Civil Legal Justice Act keeps rolling through the legislature Civil Legal Justice Act keeps rolling through the legislature Clearing another hurdle, the Florida Civil Legal Justice Act — a top priority of The Florida Bar — was unanimously approved by both the House Council for Smarter Government and Health & Human Services Appropriations in late February.Sen. Dudley Goodlette, R-Naples, one of 60 legislative sponsors of CS/HB 491, said the act would help provide civil legal assistance to those who can least afford legal services. The money could be used to help victims of domestic violence, children in civil cases, immigrants, and people who need help obtaining federal benefits. The money could not be used to sue the state or any of its subsidiaries.“I can say to you as a former president of a local bar and a former member of the Board of Governors of The Florida Bar, that delivery of legal services is extremely important in this state,” he told the appropriations committee.Goodlette said it was originally hoped the act could be funded with $10 million in surplus federal dollars earmarked for transitional welfare programs as part of the welfare reform movement, but those funds wound up set aside for other uses as the state faces the budget crisis. Goodlette, however, said $500,000 is available for the act and will likely be earmarked for pilot programs.The council also adopted amendments riding with the bill that would void the act if the money is used for purposes which are found to violate the Florida or federal constitutions, and clarifies that legal assistance and advice for those noncriminal infractions in Chapters 316, 318, 320 and 322 would not be covered by the act. Goodlette noted that includes a prohibition against the money being used to fight DUI charges.Florida is one of only 11 states that provides no state funding for legal aid — something Bar President Terry Russell has made a top priority to change.While a large percentage of Florida lawyers provide pro bono services to the poor every year, those lawyers can’t help everyone, Russell said.Appropriations committee member Rep. Phillip Brutus, D-North Miami, said that, as a small-firm practitioner in South Florida, he runs “a poverty law center without the grants,” because often his clients can’t pay for services rendered. He added that the provision would help lessen that burden shouldered by private practitioners. March 15, 2002 Regular News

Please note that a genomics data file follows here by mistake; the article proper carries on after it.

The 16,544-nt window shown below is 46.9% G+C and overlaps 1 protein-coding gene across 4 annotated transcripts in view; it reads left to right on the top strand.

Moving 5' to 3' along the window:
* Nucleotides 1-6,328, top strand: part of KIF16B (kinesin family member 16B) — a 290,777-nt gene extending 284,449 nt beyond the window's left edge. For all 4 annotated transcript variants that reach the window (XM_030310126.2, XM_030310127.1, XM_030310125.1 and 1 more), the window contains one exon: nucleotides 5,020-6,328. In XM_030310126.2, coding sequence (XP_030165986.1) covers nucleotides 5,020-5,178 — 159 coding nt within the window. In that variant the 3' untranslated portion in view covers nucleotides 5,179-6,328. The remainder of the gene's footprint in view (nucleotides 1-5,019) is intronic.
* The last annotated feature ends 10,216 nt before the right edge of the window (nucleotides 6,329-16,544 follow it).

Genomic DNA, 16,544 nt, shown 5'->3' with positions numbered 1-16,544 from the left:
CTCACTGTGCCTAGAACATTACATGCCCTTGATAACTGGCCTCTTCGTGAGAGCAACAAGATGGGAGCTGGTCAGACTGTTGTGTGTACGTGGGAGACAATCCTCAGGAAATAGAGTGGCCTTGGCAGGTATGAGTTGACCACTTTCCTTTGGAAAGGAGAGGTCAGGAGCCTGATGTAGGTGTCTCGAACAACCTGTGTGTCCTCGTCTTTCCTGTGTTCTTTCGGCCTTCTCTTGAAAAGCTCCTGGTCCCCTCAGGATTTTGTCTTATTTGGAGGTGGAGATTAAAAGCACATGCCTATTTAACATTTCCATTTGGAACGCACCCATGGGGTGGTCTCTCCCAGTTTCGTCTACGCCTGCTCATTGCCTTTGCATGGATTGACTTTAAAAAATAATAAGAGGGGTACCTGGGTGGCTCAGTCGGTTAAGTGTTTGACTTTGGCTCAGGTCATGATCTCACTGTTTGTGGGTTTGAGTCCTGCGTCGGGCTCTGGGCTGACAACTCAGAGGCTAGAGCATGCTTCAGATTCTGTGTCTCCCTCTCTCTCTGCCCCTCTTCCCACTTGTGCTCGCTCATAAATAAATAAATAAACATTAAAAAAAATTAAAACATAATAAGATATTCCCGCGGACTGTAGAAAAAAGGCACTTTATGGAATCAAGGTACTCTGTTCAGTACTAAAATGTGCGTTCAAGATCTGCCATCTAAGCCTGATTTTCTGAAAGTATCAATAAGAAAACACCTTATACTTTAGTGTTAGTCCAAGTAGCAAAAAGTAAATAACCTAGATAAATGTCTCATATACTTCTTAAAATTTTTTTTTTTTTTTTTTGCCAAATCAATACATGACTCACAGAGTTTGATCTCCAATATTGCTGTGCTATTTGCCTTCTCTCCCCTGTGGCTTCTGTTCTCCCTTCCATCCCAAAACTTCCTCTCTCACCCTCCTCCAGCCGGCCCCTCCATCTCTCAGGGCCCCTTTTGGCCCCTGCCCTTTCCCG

The 67-year-old will survey a display of modern military might involving over 13,000 troops, with more than 20 items of hardware on show for the first time including Tosochka flame-throwers, T-90M tanks and Buk-M3 surface-to-air missile systems.Vintage vehicles such as the workhorse T-34 tank will also be on display and some troops will wear World War II uniforms.Putin, whose two-year-old brother died as Nazis encircled Leningrad, has sought to associate his regime with the most revered aspect of the Soviet era: wartime victory.Ahead of the parade, he slammed the West for “insulting Russia” by playing down the USSR’s role in winning the war.While Putin has pushed for the parade, some have voiced fears over the risk of infection, with mass public events still formally banned in Moscow.The event will see troops from 13 countries including China and India marching and more than 200 military vehicles rolling down central streets. ‘Historic truth’ More than a dozen Russian cities and regions have opted not to hold parades on the same day, citing virus risks, although events will go ahead in cities including Saint Petersburg and Volgograd.Showing jitters, both Moscow Mayor Sergei Sobyanin and Kremlin spokesman Dmitry Peskov have advised people to watch it on television rather than attend in person.”Why in hell are you holding it if you don’t recommend going?” top opposition politician Alexei Navalny asked in a live blog.At rehearsals, troops were wearing masks and rubber gloves but they will not do so on the day, an army source told AFP.Preference was given to troops with virus antibodies, the defense ministry said.Seated at intervals in the stands will be veterans who have been quarantined ahead of the event in sanatoriums, Putin’s spokesman Peskov said.French President Emmanuel Macron and Chinese counterpart Xi Jinping are among international leaders who were initially set to attend but have since cancelled.However, Belarusian leader Alexander Lukashenko and Chinese defense minister Wei Fenghe are expected to be there.Putin has angered some by fast-tracking the parade and the constitution vote while he remains carefully shielded from the virus.The opposition slammed him for timing the vote to benefit from a mood of patriotism straight after the parade.Navalny questioned why “this fraudulent, fake vote has to be dressed up with victory celebrations and victory symbols like tinsel”.One Moscow billboard urging Russians to vote shows a little girl in World War II uniform with the slogan: “We’ll protect the memory of our ancestors.”The constitutional amendments proposed by Putin include one honoring war victims and defending “historic truth”. Thousands of Russian troops will march in Moscow on Wednesday as President Vladimir Putin brushes off virus fears to host a World War II commemoration ahead of a crucial vote on his rule.The military display in Red Square to mark 75 years since the Soviet victory in World War II had been scheduled for May 9 but the Kremlin postponed it citing requests from veterans, as coronavirus cases shot up.Putin rescheduled the event as soon as lockdown measures eased, keen to move on from an outbreak that has hit his country hard. With more than 8,000 recorded fatalities and around 580,000 confirmed COVID-19 infections, Russia has the pandemic’s third largest caseload after the United States and Brazil.The parade coincides with the anniversary of the first post-war parade on Red Square, which saw Soviet troops throw down Nazi standards in front of the Lenin mausoleum on June 24, 1945.It comes just a week ahead of a national vote on constitutional amendments that would allow Putin, in power since 2000, to reset his term-limit clock to zero and stay in the Kremlin until 2036.The parade will be Putin’s first major appearance in public since the pandemic, after he attended an open-air flag-raising ceremony on June 12. Topics :